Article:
Sligo is genuinely a town blessed and brimming with culture, landmarks and heritage descended from as early as the Neolithic age, to the origins of the Bell-Beaker people, to the dark times of antiquity.
As such, the town has left behind more than its fair share of historical locations for a would-be scholar, adventurer or tourist.
Today we present our top 5 picks for the cream of Sligo’s historical crop.
5. Tobernalt Holy Well
A small, enclosed structure dating back to the best part of a century, the Tobernalt – an Anglicisation meaning quite literally “Well in The Cliff” – Holy Well has long acted as both a refuge from religious persecution, a haven for historians and a congregation for prayer.
Hosting shrines, Stations of the Cross and Rosary Stones that run parallel to a flowing river, the Tobernalt Holy Well is nestled into the cliffside like an intricate carving.
Address: Holywell Rd, Carns, Co. Sligo, Ireland
Located in the Cuil Irra sand spit, Carrowmore is a megalithic cemetery dating back almost six thousand years. The core main-event of Carrowmore is the Listoghil, the fifty-first tomb in the Carrowmore, enclosed in a rectangular chamber constructed with smaller rocks.
The mountain of Knocknarae encroaches on high from the west, and the Listoghil itself surrounded by a perimeter of smaller satellite tombs.
The historical site – with its featured booming visitor centre established since 1990 – have remained a prominent figure in the portrait of Sligo tourism and of local interest.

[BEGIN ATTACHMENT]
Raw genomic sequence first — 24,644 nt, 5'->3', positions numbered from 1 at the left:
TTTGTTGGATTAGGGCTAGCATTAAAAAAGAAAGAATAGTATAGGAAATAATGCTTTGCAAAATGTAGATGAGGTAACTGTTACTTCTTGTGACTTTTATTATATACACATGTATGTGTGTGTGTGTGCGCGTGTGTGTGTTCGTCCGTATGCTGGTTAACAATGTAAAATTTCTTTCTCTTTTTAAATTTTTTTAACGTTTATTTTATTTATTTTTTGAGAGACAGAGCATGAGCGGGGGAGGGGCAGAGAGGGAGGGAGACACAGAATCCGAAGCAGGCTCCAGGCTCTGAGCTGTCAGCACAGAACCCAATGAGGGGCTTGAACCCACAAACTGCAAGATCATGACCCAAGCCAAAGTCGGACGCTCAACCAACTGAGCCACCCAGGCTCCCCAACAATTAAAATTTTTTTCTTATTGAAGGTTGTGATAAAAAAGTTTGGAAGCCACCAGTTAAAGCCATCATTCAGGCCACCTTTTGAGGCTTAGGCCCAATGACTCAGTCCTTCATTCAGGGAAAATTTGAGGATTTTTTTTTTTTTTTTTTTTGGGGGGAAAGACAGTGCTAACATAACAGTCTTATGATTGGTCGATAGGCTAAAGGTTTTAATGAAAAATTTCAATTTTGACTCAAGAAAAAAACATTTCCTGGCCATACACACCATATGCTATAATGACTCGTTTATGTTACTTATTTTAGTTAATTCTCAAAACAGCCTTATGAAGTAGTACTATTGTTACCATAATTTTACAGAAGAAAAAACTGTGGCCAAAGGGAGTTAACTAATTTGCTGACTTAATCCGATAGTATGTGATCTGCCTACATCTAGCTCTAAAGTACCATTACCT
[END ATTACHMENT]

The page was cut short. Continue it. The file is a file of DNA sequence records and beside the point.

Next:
3. Lissadell House And Gardens
Saved from disrepair and turned by the owners Constance Cassidy and Edward Walsh into a touch-stone of local tourism and history, Lissadell House was the famed home of Eva Gore-Booth, Josslyn Gore-Booth, and Constance Markievicz, the famed suffragist, horticulturalist, and politician respectively.
The site itself is overflowing with intrigue, from the Alpine Garden to many physical exhibitions – whether on Constance Markievicz herself, both Jack and W.B. Yeats as well as the 1916 Easter Rising – making it unmissable for those keen to see the story and significance of Sligo’s role in Irish history.
Address: Lissadill, Ballinfull, Co. Sligo, Ireland
2. Sligo Abbey
A Dominican Friary founded by Maurice Fitzgerald seven-hundred years ago, the Abbey centred in the heart of Sligo Town.
It is preserved with beautiful carvings and sculptures of both Gothic and Renaissance traditions while featuring one of the few high altars from the fifteenth century to survive in any Irish monastic friary.
The Sligo Abbey is both spiritually enlightening and historically intriguing.
Address: Abbey Street, Sligo Town, Co. Sligo, Ireland
1. Diarmuid And Grainne’s Cave
Finally, nestled above the cliffs of Annacunna, facing away from the famed Gleniff Horseshoe, is among one of the highest caves in all the Island. Though a difficult climb, the view from once one reaches the cavern is astounding.
The titular figures of Celtic folklore were said to have hidden away from the wrath of Fionn in many caverns and mountains, hence the name.
As significant culturally as it is geographically, Diarmuid And Grainne’s Cave is as taxing physically as the view is visually stunning.